TOMLINSON, Henry Major. All Our Yesterdays. London: The Windmill Press for William Heinemann Ltd., 1930.

Octavo (240 x 156mm), pp. [2 (blank l.)], [12 (half-title, limitation statement, blank, frontispiece, title, imprint, dedication, verso blank, contents, verso blank, part-title, verso blank)], 539, [1 (blank)], [2 (blank l.)]. Title printed in blue and black, and with publisher’s device. Collotype portrait frontispiece after Percy Smith. (A few light marginal marks.) Original cream buckram gilt over bevelled boards, upper board blocked with gilt design, spine lettered and decorated in gilt, top edges gilt, others uncut, yellow silk marker, slipcase with copy number in pencil on the spine. (Some light offsetting on endpapers, spine slightly darkened, unobtrusive small mark on lower board, slipcase lightly marked, spine bumped and rubbed.) A very good, clean copy in the original slipcase. ProvenanceSidney Herbert Williams FSA, Inner Temple, London (engraved bookplate by P.W. Cole dated 1914 on upper pastedown).

First edition, no. 181 of 1,025 copies signed by the author, ‘for sale in Great Britain and Ireland’ (an American limited edition was also published in 1930). The novelist and journalist H.M. Tomlinson (1873-1958) worked in a shipping office as a young man, before becoming a reporter for the radical Morning Leader newspaper (which had already published some of his writings). Travels in South America for the newspaper provided the material for his first book, The Sea and the Jungle, which was published in 1912, the year that the Morning Leader merged with The Daily News to become TheDaily News and Leader. In August 1914, on the outbreak of World War I, Tomlinson became a war correspondent in Belgium and France, and was the official correspondent at British General Headquarters in France from 1914 to 1917, when he moved to The Nation, to become the Assistant Editor. Tomlinson remained at The Nation until 1923, while publishing a number of collections of his travel writings and other pieces. In 1927 he published Gallions Reach, his first novel which won the Femina Vie Heureuse Prize and was a success in both Britain and the United States.

Tomlinson’s second novel, All Our Yesterdays, took World War I as its subject and was also well-received: the Times Literary Supplement considered that ‘[a]lthough we are sometimes oppressed by the weight of Mr Tomlinson’s portentousness, we can only stand in admiration before the ample, solid and richly chased structure that he has raised out of his broodings on the War. It is the work of a poet who thinks in the great rhythms of English prose and can match his style, though he fails, as a novelist, to match his characters, to the march of gigantic events’ (no. 1460 (23 January 1930), p. 58). Similarly, Falls characterises it as ‘a very fine book’ and thinks that ‘[c]ertain of its scenes, as that when the principal character drives from G.H.Q. to revisit his old comrades in the trenches, are perfection itself’, while cautioning that ‘[t]he denial of intelligence to any senior officer, the unending though never clamorous bitterness, do not belong to the true philosopher’. As one of the group of war novels which appeared in a short space of time in the late 1920s and early 1930s and included Edmund Blunden’s Undertones of War (1928), Robert Graves’ Good-Bye to All That and Frederic Manning’s The Middle Parts of Fortune (1929), and Henry Williamson’s The Patriot’s Progress and Siegfried Sassoon’s Memoirs of an Infantry Officer (1930), All Our Yesterdays remains one of Tomlinson’s best-known books.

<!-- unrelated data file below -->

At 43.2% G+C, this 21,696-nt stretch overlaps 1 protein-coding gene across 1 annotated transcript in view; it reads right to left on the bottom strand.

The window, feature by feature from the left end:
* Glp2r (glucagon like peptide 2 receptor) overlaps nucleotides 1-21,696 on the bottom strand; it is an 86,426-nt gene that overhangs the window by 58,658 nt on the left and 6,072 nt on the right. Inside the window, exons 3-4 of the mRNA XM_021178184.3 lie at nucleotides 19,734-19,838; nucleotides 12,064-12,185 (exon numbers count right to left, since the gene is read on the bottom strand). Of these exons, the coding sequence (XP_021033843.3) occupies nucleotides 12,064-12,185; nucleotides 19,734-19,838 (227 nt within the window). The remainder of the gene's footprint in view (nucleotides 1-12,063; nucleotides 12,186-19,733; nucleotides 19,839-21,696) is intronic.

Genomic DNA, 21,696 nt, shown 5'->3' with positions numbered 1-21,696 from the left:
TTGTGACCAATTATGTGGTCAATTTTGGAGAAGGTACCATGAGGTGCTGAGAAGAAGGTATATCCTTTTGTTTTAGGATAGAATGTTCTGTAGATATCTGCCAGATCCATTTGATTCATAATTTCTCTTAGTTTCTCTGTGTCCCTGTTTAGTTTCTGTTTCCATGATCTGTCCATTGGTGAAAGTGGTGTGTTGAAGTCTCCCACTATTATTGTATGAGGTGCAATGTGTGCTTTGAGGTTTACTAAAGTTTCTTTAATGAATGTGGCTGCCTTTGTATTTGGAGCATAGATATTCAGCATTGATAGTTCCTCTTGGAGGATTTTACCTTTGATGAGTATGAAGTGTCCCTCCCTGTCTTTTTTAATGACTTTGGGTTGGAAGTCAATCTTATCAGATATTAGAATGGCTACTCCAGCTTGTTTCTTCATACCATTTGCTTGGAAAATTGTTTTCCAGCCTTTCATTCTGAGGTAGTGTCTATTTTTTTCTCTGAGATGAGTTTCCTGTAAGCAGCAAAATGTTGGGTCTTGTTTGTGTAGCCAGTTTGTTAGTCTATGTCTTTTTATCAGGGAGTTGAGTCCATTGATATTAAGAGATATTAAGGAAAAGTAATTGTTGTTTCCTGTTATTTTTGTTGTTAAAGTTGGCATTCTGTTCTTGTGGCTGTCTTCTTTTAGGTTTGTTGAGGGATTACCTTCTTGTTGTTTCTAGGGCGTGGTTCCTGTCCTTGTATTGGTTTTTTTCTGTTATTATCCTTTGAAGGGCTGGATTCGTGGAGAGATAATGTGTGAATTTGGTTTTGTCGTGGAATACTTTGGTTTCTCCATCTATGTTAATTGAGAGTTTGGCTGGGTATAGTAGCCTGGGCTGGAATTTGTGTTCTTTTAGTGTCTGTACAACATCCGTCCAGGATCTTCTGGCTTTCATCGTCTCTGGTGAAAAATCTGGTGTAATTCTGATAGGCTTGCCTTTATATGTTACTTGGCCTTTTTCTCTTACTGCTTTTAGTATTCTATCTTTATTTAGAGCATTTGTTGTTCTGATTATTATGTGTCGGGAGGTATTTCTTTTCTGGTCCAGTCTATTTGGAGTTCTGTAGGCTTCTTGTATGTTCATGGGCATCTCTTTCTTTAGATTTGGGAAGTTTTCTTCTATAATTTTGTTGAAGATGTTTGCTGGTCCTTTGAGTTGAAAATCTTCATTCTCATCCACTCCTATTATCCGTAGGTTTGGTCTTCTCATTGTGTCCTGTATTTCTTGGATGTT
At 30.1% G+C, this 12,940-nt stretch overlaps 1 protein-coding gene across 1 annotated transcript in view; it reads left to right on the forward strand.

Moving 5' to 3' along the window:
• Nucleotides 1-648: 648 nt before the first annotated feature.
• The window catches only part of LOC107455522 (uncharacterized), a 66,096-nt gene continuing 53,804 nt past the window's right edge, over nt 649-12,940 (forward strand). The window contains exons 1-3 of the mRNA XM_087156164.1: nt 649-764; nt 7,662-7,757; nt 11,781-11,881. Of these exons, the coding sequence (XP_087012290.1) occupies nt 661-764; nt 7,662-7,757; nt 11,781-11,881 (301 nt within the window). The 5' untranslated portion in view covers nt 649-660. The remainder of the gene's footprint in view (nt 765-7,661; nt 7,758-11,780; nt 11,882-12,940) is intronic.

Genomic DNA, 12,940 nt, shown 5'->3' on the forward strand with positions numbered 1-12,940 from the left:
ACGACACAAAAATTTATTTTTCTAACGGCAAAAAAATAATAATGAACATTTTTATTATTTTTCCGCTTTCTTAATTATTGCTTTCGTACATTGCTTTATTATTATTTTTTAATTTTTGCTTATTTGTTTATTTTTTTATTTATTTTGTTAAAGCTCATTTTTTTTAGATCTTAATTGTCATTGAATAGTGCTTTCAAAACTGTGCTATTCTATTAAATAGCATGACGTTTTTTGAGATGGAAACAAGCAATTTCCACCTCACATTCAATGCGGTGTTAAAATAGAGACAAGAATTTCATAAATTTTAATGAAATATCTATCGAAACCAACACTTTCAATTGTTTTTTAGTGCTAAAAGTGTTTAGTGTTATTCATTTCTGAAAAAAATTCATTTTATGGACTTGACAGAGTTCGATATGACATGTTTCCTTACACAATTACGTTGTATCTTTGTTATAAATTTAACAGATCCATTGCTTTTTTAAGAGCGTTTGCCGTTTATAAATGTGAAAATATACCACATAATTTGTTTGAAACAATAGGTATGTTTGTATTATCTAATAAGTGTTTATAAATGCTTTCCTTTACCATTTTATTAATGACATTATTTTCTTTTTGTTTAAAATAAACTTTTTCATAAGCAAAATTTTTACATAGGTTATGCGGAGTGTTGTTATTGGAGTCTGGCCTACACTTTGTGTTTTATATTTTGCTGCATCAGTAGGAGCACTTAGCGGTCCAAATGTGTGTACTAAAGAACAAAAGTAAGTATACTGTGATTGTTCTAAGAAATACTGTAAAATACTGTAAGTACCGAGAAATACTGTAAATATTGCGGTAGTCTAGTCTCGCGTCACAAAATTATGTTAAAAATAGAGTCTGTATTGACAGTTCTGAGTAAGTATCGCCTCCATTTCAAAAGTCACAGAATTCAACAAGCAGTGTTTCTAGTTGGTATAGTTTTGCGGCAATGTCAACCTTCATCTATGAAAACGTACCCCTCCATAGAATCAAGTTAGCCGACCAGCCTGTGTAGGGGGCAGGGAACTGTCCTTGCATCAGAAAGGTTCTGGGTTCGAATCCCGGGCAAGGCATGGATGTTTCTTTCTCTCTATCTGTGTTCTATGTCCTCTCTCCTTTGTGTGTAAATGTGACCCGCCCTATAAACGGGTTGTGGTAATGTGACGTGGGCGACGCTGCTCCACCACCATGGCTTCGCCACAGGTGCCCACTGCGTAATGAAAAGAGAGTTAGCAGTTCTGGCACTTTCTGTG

This copy is from the library of the barrister, bibliophile, and bibliographer S.H. Williams, the author of A Bibliography of the Writings of Lewis Carroll (London, 1924) and Some Rare Carrolliana (London, 1924), and the co-author of A Handbook of the Literature of the Rev. C.L. Dodgson (London, 1931).

C. Falls, War Books, p. 299 (UK trade edition); E. Sudduth, The Joseph M. Bruccoli Great War Collection, p. 212 (UK trade edition).


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